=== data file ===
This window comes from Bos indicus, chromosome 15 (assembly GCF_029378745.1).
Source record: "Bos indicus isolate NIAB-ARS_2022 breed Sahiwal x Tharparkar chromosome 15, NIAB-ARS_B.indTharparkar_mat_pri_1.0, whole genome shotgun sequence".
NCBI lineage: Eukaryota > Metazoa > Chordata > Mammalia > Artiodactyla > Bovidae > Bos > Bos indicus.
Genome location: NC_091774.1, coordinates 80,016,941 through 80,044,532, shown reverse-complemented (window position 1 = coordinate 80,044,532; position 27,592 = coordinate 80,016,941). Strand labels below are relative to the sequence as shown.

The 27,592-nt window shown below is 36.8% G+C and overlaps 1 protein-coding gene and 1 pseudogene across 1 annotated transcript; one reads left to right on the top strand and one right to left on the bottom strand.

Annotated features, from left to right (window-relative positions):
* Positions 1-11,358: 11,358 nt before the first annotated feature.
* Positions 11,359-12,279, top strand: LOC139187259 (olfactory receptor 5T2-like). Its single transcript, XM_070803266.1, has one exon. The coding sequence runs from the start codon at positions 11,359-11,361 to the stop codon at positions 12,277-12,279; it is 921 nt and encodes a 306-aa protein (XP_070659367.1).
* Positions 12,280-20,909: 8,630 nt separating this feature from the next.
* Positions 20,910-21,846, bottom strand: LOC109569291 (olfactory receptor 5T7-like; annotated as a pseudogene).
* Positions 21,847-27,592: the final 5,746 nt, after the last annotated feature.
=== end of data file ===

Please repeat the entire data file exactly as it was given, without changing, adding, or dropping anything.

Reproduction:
This window comes from Bos indicus, chromosome 15 (assembly GCF_029378745.1).
Source record: "Bos indicus isolate NIAB-ARS_2022 breed Sahiwal x Tharparkar chromosome 15, NIAB-ARS_B.indTharparkar_mat_pri_1.0, whole genome shotgun sequence".
NCBI lineage: Eukaryota > Metazoa > Chordata > Mammalia > Artiodactyla > Bovidae > Bos > Bos indicus.
Genome location: NC_091774.1, coordinates 80,016,941 through 80,044,532, shown reverse-complemented (window position 1 = coordinate 80,044,532; position 27,592 = coordinate 80,016,941). Strand labels below are relative to the sequence as shown.

The 27,592-nt window shown below is 36.8% G+C and overlaps 1 protein-coding gene and 1 pseudogene across 1 annotated transcript; one reads left to right on the top strand and one right to left on the bottom strand.

Annotated features, from left to right (window-relative positions):
* Positions 1-11,358: 11,358 nt before the first annotated feature.
* Positions 11,359-12,279, top strand: LOC139187259 (olfactory receptor 5T2-like). Its single transcript, XM_070803266.1, has one exon. The coding sequence runs from the start codon at positions 11,359-11,361 to the stop codon at positions 12,277-12,279; it is 921 nt and encodes a 306-aa protein (XP_070659367.1).
* Positions 12,280-20,909: 8,630 nt separating this feature from the next.
* Positions 20,910-21,846, bottom strand: LOC109569291 (olfactory receptor 5T7-like; annotated as a pseudogene).
* Positions 21,847-27,592: the final 5,746 nt, after the last annotated feature.